&

my second day teaching, i broke down in the office while talking to Pol, one of the staff.  she’d  asked how it was being back, and when the words, “it’s hard,” made their way up my throat, so too did a torrent of tears that i couldn’t stop.  it was one of the situations i’d dreaded before going back, and there i was with an obstacle course of corridors and students and colleagues in between me and the privacy of a toilet stall.

but the tears turned out to be magic.  instead of looking uncomfortable and turning away, Pol came around her desk and put her arms around me.  she then spent the next thirty minutes letting me talk about little sun and my unrelenting grief.  when i showed her pictures of my little boy, she leaned closer and really looked….even at one where he was very sick, and she asked all the right questions.  very quickly, the tears became ones of gratitude, and i thanked her over and over again for kindness.   those kinds of moments have been rare for me in the nearly ten months since little sun died….moments where i can cry over him and talk about him while someone sits next to me and holds my hand and just listens.  i have felt so alone.

i’d told Pol that i don’t have too many friends here, and that i spend far too much time at home pacing around in my own head, and when we’d finished talking, she suggested that we meet up for drinks one night.  i’m sure it felt like a small thing to her, but to me it was huge.  even after i wept in front of her and went on about my dead son, she wants to spend time with me.  it still surprises me that anyone would, but i am actually looking forward to sitting at a little bistro with a good glass of beer or wine and the company of someone who can look me in the eye without flinching.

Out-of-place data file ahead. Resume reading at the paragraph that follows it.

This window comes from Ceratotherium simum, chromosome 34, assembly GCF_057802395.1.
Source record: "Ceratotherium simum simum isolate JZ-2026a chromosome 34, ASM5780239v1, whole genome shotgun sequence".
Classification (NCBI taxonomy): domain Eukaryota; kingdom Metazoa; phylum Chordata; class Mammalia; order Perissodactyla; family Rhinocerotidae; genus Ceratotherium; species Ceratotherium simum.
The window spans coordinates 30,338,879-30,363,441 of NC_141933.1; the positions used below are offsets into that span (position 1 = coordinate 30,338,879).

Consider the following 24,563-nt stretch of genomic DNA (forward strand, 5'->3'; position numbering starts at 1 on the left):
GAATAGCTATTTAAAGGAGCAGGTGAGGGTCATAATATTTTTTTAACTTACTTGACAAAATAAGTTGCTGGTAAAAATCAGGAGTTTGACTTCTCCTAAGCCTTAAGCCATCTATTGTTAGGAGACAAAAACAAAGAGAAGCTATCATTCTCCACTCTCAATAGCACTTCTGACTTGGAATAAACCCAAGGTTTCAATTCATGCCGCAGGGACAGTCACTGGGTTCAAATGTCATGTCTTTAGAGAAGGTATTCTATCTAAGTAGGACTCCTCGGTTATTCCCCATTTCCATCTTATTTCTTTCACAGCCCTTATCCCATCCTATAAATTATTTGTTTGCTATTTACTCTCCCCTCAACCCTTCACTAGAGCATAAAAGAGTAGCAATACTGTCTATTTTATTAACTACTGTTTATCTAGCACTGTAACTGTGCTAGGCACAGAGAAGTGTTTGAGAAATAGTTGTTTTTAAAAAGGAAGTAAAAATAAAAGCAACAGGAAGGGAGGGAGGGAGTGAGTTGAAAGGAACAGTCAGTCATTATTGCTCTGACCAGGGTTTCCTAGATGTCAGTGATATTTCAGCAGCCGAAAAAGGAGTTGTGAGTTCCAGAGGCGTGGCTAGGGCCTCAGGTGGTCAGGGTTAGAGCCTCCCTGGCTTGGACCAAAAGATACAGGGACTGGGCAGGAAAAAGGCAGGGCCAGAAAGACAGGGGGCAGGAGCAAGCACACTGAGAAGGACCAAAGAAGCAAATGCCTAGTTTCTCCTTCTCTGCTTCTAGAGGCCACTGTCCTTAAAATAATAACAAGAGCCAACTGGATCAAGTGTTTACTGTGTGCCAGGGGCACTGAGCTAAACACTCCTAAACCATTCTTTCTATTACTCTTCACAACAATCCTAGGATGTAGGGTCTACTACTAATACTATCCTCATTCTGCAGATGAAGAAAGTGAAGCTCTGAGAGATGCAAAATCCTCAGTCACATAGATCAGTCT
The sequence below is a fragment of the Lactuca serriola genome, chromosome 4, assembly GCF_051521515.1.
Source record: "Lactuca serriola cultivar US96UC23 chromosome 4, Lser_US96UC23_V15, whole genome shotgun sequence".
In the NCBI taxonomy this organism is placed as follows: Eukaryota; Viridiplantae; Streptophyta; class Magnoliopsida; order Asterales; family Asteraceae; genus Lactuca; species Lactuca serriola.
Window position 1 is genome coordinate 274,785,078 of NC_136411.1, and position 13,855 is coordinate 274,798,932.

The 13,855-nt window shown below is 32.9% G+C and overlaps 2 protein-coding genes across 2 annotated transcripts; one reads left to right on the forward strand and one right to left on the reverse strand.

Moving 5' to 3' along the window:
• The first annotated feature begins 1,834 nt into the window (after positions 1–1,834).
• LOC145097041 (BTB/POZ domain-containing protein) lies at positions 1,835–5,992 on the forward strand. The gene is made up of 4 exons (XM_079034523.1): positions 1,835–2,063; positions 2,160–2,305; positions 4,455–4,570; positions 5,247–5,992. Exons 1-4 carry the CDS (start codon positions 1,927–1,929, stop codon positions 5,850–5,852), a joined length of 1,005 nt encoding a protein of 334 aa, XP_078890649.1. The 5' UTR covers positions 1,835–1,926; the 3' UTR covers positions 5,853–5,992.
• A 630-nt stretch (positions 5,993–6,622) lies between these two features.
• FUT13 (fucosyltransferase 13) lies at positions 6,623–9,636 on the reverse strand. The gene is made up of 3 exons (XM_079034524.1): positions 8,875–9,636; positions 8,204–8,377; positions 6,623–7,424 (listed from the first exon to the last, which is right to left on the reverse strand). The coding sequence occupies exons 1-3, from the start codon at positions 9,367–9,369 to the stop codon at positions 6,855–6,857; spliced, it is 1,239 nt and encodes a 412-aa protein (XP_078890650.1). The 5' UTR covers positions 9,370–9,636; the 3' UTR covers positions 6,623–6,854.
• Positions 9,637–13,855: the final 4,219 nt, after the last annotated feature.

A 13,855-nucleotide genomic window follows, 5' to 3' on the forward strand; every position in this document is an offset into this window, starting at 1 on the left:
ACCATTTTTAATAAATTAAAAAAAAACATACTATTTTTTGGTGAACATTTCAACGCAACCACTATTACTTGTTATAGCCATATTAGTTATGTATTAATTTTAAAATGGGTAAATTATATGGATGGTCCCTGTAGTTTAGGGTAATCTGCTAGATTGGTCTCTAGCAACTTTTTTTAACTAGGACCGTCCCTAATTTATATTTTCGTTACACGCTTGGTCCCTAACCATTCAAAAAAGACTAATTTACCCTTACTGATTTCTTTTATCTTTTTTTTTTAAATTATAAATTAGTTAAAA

i saw several other colleagues after that, and most of them gave me bisous and said how happy they were that i was back.  i walked home feeling lighter and so much better about work.  i’m teaching again in about three hours, and i have a knot in my stomach thinking about it, but at least i know there is comfort and that there is kindness to be found at school.  there are still happy surprises, it would seem.

today in class, we start talking about one of my favorite subjects, street art.  it’s sunny and warm, and i miss my little boy…..& life goes on…

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6 thoughts on “&

  1. Isa

    I’m glad you were able to be honest, and that she was there to support you. Sitting at a bistro drinking wine and talking on a beautiful fall day sounds like a piece of heaven to me.

    Reply
  2. Burning Eye

    It’s amazing what healing comes when someone else can really listen, really be there for you. I still think of my friend from grad school (a middle-aged former trauma nurse turned teacher) who came over and asked me if I wanted to talk about Joseph, and it was the first time I was able to cry and tell his story. It helped me see what kind of connection was possible. I am so glad your coworker let you cry and looked at your pictures and listened and invited you out.

    Reply
  3. suzanne

    I have been amazed by people, regularly, since Nathaniel died. Both amazed at their capacity for humanity, and amazed by the clear lack of – I don’t even know what. I wish I didn’t know these things. I miss my innocence. But I love, love, love so many people who would have never come into my life, if it weren’t for my loss, a chance at sharing Nathaniel, and the way that they respond. One such friend, Robin, invited me to a “Sound of Music” sing-along at a local theater tonight. I am going. Yes, oh yes. I am going to that one.
    Sending love to you <3

    Reply

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